DRAFT: Haskell' status update

Claus Reinke claus.reinke at talk21.com
Tue Apr 22 12:16:55 EDT 2008

> Nevertheless, the committee feels that we cannot have a Haskell' without
> some way to resolve ambiguities when using multi-parameter type
> classes, be it Functional Dependencies (FDs) or Type Families (TFs).


>   - "Haskell' alpha" will be a complete language specification,
>     including all the modifications and additions we want to make
>     to the language *except* for FDs or TFs.

that should at least allow for some necessary progress.
>   - Haskell' will follow afterward, adding either FDs or TFs.

that seems to suggest that Haskell' is going to be *the* standard,
so it better be very good, and not leave out anything important,
even if it is as recent as TFs. 

strangely, i never had such great expectations from this process - 
instead, i expected Haskell' to be *one in a series* of standards, 
documenting the current state, not any (supposedly) final state. 
it should have come out long ago, and should be well on its way 
to become obsolete in a few years (though not immediately, if possible).

in line with those expectations, i'd be happy with a Haskell' beta,
if it were to *standardise*, but *not prescribe* FDs and TFs and 
whatever other type system extensions have been in common use 
for a long time now. no Haskell' beta implementation would be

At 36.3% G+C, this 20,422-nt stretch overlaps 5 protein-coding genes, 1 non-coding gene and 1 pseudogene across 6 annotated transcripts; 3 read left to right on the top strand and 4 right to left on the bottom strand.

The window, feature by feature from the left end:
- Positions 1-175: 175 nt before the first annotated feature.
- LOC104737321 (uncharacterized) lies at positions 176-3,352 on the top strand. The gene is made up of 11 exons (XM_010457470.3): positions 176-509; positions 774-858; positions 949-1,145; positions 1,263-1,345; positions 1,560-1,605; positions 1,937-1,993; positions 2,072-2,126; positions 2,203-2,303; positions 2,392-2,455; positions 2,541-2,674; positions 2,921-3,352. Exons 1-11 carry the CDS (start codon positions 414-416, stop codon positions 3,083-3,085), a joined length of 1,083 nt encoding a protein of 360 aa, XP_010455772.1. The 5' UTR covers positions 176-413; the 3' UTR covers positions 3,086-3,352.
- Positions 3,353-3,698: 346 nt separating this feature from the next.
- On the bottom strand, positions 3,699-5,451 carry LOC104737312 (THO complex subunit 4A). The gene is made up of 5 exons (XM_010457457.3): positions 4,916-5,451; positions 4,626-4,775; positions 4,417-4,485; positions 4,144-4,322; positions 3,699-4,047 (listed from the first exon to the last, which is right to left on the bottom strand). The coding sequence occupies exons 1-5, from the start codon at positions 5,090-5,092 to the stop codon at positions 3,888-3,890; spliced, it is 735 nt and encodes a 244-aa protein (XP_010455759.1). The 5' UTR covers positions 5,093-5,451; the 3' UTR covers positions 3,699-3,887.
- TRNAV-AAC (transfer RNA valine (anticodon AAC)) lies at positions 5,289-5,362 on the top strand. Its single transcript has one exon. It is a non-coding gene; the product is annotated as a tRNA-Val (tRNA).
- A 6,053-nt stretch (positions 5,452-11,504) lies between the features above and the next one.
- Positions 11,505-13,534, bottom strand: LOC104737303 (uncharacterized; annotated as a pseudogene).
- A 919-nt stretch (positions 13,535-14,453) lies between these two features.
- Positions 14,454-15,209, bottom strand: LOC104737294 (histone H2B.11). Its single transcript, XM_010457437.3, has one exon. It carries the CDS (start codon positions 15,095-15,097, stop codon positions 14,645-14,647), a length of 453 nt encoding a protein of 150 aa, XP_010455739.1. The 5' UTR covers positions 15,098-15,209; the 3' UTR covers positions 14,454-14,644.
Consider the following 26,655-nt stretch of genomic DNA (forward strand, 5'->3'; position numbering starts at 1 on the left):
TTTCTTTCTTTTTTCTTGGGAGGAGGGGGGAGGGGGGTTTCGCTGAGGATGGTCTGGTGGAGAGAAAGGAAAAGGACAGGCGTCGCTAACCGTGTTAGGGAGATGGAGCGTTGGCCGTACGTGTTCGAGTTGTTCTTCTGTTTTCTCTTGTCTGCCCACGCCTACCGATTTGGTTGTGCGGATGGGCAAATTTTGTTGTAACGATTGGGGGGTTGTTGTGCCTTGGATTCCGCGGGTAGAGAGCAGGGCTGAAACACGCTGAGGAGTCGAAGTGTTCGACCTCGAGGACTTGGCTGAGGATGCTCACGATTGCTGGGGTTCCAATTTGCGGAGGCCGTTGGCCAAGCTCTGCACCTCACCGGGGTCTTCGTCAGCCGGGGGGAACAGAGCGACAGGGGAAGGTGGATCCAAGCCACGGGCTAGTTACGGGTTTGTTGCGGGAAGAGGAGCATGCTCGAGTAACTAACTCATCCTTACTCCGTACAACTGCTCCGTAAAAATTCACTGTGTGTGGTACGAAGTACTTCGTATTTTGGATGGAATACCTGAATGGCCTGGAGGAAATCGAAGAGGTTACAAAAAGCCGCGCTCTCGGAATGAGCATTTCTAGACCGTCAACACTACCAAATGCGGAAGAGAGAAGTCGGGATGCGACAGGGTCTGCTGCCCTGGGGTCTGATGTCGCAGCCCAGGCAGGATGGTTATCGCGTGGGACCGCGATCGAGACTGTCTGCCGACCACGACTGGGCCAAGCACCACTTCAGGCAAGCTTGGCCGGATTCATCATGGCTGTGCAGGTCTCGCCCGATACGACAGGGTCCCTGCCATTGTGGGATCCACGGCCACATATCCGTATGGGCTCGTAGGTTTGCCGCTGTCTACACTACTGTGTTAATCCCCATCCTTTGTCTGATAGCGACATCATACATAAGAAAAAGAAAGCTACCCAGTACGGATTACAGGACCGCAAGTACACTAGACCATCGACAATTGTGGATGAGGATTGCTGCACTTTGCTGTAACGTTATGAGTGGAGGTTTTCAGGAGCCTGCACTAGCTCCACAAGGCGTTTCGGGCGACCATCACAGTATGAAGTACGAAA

required to implement either FDs or TFs or overlap resolution
or closed classes or .. . but if i write {-# LANGUAGE TF #-}
and the implementation doesn't complain, it'd better conform to
the standard for TFs. 

currently, that is simply not the case, with LANGUAGE pragmas 
supported (and interpreted differently) by more than one implementation 
suggesting a *false* sense of standardisation and portability.

> The motivation for this two-stage approach is that we can make progress
> on all the other parts of the language without being blocked on the type
> system, we can start work on implementing Haskell' alpha in our
> compilers, users can start using the new standard, and we can gain some
> experience with using it in practice.

yet another option would be to standardise improvement as a means 
of reducing ambiguity, and simplification as a means of rewriting 
constraints, leaving open specific forms of specifying such improvements 
or simplifications - a bit like a language-standard "API" for adding 
features (perhaps there could even be a corresponding standard API 
for extending standard-conformant implementations) [1]. 

then there could be an addendum specifying FDs as one particular
instance of enabling such improvements, and any implementation
supporting {-# LANGUAGE FD #-} would have to conform
to that addendum.

and anyone wanting to support other forms of improvement
(records, subtyping, ..) could program to that implementation 
extension API..

> Thanks for your patience :-)  And rest assured that progress is being made!

thanks for your update! (frankly, i had written off haskell prime;-)

haskell prime is dead! long live haskell prime!

[1]  M. P. Jones. Simplifying and improving qualified types. 
    In FPCA '95: Conference on Functional Programming Languages 
    and Computer Architecture. ACM Press, 1995.


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